The official rules are designed to keep control of the degradation of the wilderness and keep guests safe.
Permits and Fees
Permits are required to hike into the wilderness areas of Mount San Jacinto State Park, which includes the peak.
There is no permit fee, but volunteers and official rangers will check for permits on the trail.
If you plan to hike from the western side, permits are obtained at the Idyllwild Ranger Station at 25905 Hyw 243 Idyllwild, CA 92549.
Pick them up the day before your hike, or get there early as the permits are limited.
If you ride the tram up the mountain or you hike from the east side, you will need to stop in the ranger station at Long Valley after getting off the tram to pick up and fill out a wilderness permit.
A backcountry wilderness permit is needed to backpack into the wilderness and stay the night, and a $5 per person fee is required.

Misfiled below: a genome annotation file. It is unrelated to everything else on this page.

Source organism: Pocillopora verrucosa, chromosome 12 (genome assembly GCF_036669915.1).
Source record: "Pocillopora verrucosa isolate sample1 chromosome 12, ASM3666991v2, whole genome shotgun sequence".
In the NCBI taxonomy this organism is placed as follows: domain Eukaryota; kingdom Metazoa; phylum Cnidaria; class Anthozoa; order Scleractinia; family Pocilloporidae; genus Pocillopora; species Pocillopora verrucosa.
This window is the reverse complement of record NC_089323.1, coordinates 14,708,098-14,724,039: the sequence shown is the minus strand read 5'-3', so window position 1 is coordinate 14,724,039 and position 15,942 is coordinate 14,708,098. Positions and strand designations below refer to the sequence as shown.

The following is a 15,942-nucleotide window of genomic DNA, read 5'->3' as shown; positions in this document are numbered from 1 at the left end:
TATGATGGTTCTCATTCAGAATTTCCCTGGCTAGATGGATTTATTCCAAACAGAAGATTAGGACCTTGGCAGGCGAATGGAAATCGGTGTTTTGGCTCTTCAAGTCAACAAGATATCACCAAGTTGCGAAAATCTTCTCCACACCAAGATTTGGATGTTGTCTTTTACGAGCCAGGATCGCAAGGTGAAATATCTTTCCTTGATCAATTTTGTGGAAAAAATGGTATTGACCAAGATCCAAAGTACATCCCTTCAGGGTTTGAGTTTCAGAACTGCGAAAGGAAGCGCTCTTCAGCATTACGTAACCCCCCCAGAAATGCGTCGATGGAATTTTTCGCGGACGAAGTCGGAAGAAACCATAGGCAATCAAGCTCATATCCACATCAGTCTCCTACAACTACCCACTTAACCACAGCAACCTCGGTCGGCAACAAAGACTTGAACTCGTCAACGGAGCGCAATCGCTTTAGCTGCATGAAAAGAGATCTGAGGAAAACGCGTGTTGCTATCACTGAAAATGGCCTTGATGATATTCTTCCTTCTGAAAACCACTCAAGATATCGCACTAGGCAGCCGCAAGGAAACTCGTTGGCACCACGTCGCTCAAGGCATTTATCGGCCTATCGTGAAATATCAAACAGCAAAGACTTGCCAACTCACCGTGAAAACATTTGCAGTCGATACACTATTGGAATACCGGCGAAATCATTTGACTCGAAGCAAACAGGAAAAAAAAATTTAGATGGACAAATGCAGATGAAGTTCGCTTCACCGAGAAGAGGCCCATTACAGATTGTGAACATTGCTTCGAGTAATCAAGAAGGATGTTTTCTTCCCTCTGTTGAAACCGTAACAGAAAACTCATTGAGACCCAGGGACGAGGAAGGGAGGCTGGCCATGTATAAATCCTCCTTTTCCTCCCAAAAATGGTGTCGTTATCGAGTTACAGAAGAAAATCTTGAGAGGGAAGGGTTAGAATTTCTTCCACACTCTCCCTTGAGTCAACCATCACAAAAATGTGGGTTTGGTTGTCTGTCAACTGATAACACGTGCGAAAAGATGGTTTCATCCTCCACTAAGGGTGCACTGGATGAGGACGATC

Related: Climbing the 10 Highest Peaks in Joshua Tree
Staying Safe on the Mountain
During the summer months, the peak and the trails will be crawling with people trying to reach the peak.
We have been on the summit on a summer’s day with perhaps 50 people crowding the boulders at the top.
As long as you bring enough water and stay on the trail, you will be in good shape.
However, if you decide to climb this peak in the dead of winter as we did, be ready and trained to take care of yourself.
There have been many days when we hiked to the summit in winter, and we were the only people on the peak for hours.
Avalanches and slipping and sliding to one’s death on the mountain slopes are a possibility.
We found that the best trip reports come from a blog called Sanjacjon.com.
He hikes to the peak several hundred times per year and runs the blog to inform folks about the mountain and the current conditions.
Whatever your dreams may be when it comes to climbing mountains – Mount San Jacinto can fulfill nearly anyone’s climbing fantasies.
Traveler, Adventurer, Writer, Photographer